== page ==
Alan Stephenson wants his child to go to sleep easily at night.
And that means his son, age 11, can’t take his Kindle or other electronic devices upstairs, where their bedrooms are located.
“Upstairs are bedrooms only, which I want to remain tranquil and quiet, so our rule is no screens upstairs,” says Stephenson, of Maplewood, New Jersey. “Thus, no confusion. When he goes upstairs, it’s time to sleep.”
Stephenson may be onto something.
Children who sleep with smart phones or other “small screens” in their bedrooms reported sleeping less during the week compared to children without the devices in their rooms, according to a new study published in the February issue of Pediatrics, the American Academy of Pediatrics scientific journal.
Sleep is important to children’s well-being in a multitude of ways.
It may affect children’s school performance, psychological and social well-being, immunity, risk-taking behaviors such as smoking and drinking, according to Jennifer Falbe, a public health researcher at the University of California, Berkeley and the study’s lead author. It may also play a role in obesity, she said.
More than 2,000 fourth- and seventh-graders participated in the study through the Massachusetts Childhood Obesity Research Demonstration Study in 2012 and 2013.
Just over half of the study’s children reported sleeping near a small screen, while three in four children reported sleeping in the same room as a television.
The fourth-graders slept an average of 9.8 hours during the week, while seventh-graders slept 8.8 hours on weeknights. But small screens and television screens were linked to less sleep.
Children who slept near a small screen reported getting 21 fewer minutes of sleep per weeknight compared to children who didn’t sleep with small screens in their rooms, the study found.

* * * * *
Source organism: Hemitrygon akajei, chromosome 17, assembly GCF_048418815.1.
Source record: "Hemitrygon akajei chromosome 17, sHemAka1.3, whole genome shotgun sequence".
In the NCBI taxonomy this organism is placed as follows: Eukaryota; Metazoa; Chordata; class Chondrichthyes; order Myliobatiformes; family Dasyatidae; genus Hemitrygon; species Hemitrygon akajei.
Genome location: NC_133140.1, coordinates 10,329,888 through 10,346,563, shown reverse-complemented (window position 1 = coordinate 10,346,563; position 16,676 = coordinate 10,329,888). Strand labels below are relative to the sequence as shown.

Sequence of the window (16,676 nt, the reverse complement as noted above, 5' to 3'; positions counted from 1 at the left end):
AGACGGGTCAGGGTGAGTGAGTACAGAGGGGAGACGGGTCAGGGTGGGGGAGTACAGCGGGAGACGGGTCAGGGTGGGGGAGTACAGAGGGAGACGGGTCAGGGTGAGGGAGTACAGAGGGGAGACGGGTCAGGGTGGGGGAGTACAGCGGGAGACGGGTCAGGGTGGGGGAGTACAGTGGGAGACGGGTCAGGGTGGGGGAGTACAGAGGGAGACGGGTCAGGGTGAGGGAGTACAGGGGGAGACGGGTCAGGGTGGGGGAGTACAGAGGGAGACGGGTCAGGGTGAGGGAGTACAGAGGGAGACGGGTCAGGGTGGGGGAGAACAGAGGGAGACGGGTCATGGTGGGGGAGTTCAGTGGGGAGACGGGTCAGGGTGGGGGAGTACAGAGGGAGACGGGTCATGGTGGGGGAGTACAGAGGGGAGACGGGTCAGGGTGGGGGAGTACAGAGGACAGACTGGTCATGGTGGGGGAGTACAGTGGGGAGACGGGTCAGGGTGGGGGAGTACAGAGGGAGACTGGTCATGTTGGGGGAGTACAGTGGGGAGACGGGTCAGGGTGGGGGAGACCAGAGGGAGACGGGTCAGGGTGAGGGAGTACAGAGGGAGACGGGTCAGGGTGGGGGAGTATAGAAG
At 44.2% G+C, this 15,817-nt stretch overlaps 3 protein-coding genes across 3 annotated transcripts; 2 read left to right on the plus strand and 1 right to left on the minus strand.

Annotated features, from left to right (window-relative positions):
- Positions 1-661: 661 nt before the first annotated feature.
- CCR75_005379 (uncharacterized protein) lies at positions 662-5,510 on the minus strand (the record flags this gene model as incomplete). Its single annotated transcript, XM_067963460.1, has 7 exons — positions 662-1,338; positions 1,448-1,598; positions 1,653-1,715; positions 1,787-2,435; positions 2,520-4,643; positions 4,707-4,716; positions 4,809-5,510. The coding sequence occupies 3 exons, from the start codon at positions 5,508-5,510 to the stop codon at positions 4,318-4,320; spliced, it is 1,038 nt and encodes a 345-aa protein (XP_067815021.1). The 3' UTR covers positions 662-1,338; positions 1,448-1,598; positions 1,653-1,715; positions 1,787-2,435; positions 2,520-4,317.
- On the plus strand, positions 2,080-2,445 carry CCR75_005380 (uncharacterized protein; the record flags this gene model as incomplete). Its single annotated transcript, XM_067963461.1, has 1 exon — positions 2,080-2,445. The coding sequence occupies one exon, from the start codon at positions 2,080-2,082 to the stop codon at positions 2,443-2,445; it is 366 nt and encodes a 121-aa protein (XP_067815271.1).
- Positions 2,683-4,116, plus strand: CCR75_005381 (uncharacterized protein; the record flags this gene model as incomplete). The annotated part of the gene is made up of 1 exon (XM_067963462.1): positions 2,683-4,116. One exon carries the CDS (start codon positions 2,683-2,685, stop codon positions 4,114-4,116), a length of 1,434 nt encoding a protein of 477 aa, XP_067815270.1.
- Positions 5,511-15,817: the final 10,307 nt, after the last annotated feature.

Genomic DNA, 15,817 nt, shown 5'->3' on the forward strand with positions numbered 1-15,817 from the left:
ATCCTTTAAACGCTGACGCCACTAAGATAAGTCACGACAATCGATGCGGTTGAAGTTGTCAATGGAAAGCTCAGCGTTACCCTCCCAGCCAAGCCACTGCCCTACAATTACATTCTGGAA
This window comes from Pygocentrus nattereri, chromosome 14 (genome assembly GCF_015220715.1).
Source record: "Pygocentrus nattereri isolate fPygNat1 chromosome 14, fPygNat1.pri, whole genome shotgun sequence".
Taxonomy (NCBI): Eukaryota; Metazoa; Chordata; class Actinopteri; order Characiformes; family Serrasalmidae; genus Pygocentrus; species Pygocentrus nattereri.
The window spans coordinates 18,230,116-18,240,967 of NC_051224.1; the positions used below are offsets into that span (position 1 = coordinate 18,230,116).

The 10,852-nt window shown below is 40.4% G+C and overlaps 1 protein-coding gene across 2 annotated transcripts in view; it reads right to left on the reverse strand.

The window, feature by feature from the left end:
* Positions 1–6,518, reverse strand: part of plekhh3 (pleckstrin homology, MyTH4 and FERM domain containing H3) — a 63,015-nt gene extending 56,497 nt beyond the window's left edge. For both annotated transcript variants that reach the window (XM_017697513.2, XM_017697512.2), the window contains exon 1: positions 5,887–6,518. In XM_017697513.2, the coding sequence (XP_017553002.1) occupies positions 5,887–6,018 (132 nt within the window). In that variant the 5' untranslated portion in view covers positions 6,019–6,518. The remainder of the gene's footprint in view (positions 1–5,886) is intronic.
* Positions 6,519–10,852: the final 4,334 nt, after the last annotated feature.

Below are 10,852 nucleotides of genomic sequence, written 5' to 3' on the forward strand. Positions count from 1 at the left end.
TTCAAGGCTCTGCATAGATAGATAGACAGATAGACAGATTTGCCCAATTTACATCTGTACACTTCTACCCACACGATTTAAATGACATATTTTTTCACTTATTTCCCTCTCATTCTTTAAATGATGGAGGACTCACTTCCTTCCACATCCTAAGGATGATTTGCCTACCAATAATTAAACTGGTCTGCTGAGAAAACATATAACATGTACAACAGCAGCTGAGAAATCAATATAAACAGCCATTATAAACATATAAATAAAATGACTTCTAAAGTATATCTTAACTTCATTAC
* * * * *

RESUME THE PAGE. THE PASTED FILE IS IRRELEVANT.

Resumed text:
Small screens had another impact: Children who slept near a small screen on weeknights thought that they hadn’t gotten enough sleep.
Television had nearly the same impact. Children with televisions in their bedrooms reported getting 18 fewer minutes of sleep per weeknight, findings backed up by earlier research.
The children could be staying up later using their devices, Falbe says, but it’s also possible that beeping text messages and other alerts disturb their sleep.
While Falbe says more research is needed to understand the impact of screens on children’s sleep, she notes that the American Academy of Pediatrics already recommends making bedrooms “screen-free” zones.
“Considering the overall evidence on screens and health, it’s recommended that parents keep screen media out of their child’s bedroom, limit total screen time and set a curfew for these devices,” says Falbe. “Set realistic but firm rules. For example, you can make sure electronic devices are off at least one hour before bedtime.”
Psychologist Jessica Kellstein wants her two daughters, ages 11 and 9, to settle down for bed without any distractions. That’s why the Newton, Massachusetts, mother keeps their Kindles and her older daughter’s cell phone out of their bedroom at night.
“I keep them out of their room to help them settle for bed without screen glow and not to be tempted to go on after bedtime,” says Kellstein.
“I work with plenty of teens who sleep with their phone and are texting into the early morning hours when they should sleep, so I am establishing ground rules now when there isn’t the peer demand on the other end yet.”